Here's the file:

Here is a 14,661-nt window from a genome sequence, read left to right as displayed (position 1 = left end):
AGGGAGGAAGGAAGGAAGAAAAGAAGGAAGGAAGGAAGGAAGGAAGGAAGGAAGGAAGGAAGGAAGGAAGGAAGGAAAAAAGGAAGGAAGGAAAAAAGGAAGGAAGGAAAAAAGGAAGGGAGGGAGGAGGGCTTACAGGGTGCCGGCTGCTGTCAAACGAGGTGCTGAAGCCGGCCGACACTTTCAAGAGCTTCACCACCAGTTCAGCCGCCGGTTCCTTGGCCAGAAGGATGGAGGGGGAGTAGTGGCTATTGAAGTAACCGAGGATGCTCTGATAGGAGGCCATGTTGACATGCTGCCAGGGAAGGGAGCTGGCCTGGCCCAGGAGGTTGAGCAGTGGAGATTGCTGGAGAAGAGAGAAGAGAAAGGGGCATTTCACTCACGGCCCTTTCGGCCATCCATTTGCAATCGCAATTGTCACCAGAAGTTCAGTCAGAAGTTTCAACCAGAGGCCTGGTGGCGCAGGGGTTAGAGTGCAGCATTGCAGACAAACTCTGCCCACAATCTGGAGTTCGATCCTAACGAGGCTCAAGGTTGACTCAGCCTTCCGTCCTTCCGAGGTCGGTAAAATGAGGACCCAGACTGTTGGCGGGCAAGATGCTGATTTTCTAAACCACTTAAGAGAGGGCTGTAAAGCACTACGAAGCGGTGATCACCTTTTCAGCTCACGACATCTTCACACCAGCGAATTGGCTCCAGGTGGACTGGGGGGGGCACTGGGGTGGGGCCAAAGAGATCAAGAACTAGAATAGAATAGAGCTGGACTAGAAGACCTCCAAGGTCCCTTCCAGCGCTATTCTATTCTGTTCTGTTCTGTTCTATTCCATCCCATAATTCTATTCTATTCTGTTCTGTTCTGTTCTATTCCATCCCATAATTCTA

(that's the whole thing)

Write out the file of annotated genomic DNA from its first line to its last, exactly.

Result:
Here is a 14,661-nt window from a genome sequence, read left to right as displayed (position 1 = left end):
AGGGAGGAAGGAAGGAAGAAAAGAAGGAAGGAAGGAAGGAAGGAAGGAAGGAAGGAAGGAAGGAAGGAAGGAAGGAAAAAAGGAAGGAAGGAAAAAAGGAAGGAAGGAAAAAAGGAAGGGAGGGAGGAGGGCTTACAGGGTGCCGGCTGCTGTCAAACGAGGTGCTGAAGCCGGCCGACACTTTCAAGAGCTTCACCACCAGTTCAGCCGCCGGTTCCTTGGCCAGAAGGATGGAGGGGGAGTAGTGGCTATTGAAGTAACCGAGGATGCTCTGATAGGAGGCCATGTTGACATGCTGCCAGGGAAGGGAGCTGGCCTGGCCCAGGAGGTTGAGCAGTGGAGATTGCTGGAGAAGAGAGAAGAGAAAGGGGCATTTCACTCACGGCCCTTTCGGCCATCCATTTGCAATCGCAATTGTCACCAGAAGTTCAGTCAGAAGTTTCAACCAGAGGCCTGGTGGCGCAGGGGTTAGAGTGCAGCATTGCAGACAAACTCTGCCCACAATCTGGAGTTCGATCCTAACGAGGCTCAAGGTTGACTCAGCCTTCCGTCCTTCCGAGGTCGGTAAAATGAGGACCCAGACTGTTGGCGGGCAAGATGCTGATTTTCTAAACCACTTAAGAGAGGGCTGTAAAGCACTACGAAGCGGTGATCACCTTTTCAGCTCACGACATCTTCACACCAGCGAATTGGCTCCAGGTGGACTGGGGGGGGCACTGGGGTGGGGCCAAAGAGATCAAGAACTAGAATAGAATAGAGCTGGACTAGAAGACCTCCAAGGTCCCTTCCAGCGCTATTCTATTCTGTTCTGTTCTGTTCTATTCCATCCCATAATTCTATTCTATTCTGTTCTGTTCTGTTCTATTCCATCCCATAATTCTA